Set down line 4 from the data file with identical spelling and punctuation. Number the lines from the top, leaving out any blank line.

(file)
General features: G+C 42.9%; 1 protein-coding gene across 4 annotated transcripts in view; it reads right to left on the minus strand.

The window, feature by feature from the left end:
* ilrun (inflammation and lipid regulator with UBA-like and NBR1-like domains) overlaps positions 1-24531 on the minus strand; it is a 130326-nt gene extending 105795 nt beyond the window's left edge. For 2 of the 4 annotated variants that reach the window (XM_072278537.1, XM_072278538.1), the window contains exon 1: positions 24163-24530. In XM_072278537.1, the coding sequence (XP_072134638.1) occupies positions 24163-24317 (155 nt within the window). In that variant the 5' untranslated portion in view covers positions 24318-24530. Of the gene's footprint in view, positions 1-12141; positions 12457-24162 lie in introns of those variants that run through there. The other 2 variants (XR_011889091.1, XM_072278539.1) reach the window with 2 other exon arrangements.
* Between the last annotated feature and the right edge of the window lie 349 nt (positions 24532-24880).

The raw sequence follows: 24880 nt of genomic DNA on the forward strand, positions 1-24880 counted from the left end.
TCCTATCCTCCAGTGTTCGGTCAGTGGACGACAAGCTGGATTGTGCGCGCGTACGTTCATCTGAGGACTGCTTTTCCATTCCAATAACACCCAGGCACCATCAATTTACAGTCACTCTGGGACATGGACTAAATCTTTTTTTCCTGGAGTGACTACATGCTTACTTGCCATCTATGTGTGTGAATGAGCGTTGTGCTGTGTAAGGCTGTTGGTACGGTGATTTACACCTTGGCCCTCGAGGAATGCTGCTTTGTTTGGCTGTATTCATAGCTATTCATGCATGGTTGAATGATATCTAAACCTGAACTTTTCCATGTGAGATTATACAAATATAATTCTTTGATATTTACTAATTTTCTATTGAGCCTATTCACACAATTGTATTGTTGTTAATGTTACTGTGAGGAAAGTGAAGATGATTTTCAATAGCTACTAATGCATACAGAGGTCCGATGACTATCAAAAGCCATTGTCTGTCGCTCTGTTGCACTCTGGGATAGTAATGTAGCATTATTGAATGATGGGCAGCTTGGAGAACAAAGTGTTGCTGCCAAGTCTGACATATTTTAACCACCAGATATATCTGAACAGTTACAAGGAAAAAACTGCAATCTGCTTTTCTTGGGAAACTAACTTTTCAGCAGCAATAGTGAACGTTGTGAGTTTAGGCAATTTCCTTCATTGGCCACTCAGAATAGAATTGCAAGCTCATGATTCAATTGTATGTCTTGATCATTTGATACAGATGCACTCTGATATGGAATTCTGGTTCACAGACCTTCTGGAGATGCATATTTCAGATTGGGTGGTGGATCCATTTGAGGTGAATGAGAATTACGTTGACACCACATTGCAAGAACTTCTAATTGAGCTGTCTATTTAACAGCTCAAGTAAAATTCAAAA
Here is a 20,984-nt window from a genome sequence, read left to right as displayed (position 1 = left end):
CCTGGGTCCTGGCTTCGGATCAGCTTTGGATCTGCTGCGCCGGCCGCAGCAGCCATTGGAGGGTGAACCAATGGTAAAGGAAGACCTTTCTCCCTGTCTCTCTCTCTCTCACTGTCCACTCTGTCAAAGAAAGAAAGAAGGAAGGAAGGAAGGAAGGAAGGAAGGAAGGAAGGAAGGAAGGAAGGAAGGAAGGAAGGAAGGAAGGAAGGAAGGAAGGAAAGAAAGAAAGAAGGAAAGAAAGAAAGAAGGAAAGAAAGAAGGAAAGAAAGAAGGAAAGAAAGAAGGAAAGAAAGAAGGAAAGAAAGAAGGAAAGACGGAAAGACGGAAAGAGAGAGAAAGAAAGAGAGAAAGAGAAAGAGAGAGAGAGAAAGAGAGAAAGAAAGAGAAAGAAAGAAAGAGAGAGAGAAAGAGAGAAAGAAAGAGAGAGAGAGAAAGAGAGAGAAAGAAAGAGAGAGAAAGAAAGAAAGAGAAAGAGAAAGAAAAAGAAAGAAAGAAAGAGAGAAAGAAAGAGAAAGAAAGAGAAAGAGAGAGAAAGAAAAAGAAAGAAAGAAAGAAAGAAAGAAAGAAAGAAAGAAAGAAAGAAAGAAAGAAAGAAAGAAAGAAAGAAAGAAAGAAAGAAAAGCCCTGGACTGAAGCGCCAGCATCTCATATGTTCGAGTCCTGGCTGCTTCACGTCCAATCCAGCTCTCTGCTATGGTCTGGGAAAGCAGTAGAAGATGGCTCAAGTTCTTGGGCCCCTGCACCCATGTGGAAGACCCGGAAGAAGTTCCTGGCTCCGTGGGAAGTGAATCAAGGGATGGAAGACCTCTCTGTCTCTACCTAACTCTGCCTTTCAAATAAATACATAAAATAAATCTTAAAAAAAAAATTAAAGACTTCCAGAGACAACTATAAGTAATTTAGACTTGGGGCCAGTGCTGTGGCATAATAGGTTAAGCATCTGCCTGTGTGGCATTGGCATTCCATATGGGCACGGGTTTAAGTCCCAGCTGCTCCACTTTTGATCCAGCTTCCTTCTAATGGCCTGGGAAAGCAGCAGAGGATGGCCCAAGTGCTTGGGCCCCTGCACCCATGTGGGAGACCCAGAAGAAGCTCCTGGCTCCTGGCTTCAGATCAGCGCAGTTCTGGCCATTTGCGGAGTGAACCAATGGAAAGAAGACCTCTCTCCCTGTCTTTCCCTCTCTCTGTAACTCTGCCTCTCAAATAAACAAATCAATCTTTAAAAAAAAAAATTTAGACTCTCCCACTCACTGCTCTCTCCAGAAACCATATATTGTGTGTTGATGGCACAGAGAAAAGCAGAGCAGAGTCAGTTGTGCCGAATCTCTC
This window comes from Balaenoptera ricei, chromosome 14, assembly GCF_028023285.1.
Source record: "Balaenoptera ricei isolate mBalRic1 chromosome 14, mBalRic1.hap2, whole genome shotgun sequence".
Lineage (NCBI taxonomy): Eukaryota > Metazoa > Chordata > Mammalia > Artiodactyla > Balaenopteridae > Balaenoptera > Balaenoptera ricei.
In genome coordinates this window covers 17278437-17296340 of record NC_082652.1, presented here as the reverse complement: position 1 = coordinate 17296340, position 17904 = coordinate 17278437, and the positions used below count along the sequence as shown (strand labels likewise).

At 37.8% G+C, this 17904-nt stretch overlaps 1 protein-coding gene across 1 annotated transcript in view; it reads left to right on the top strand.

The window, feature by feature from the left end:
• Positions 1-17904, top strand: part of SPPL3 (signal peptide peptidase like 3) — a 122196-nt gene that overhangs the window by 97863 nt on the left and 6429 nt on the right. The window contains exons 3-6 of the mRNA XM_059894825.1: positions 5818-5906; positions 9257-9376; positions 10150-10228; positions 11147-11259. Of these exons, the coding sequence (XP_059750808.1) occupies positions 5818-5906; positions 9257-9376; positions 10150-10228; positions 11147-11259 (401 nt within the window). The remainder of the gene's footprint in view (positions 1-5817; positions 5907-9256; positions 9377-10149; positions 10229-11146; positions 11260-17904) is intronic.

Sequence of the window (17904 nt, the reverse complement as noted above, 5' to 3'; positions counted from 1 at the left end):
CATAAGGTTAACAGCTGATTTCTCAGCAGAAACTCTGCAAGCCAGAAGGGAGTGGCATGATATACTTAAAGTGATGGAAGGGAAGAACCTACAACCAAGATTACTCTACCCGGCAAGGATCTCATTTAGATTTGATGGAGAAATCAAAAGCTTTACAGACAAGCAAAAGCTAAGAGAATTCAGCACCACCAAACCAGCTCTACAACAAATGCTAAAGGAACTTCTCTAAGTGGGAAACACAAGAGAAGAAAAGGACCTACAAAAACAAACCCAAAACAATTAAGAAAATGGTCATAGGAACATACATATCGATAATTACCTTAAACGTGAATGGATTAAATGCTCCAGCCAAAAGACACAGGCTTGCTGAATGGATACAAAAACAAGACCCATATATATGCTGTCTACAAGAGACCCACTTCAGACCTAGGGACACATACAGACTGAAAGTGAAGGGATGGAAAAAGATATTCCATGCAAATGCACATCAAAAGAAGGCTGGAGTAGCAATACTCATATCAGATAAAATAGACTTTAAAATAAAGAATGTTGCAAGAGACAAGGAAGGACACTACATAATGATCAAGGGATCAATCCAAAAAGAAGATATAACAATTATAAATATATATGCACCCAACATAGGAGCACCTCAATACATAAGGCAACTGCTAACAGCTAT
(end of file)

* Between the last annotated feature and the right edge of the window lie 349 nt (positions 24532-24880).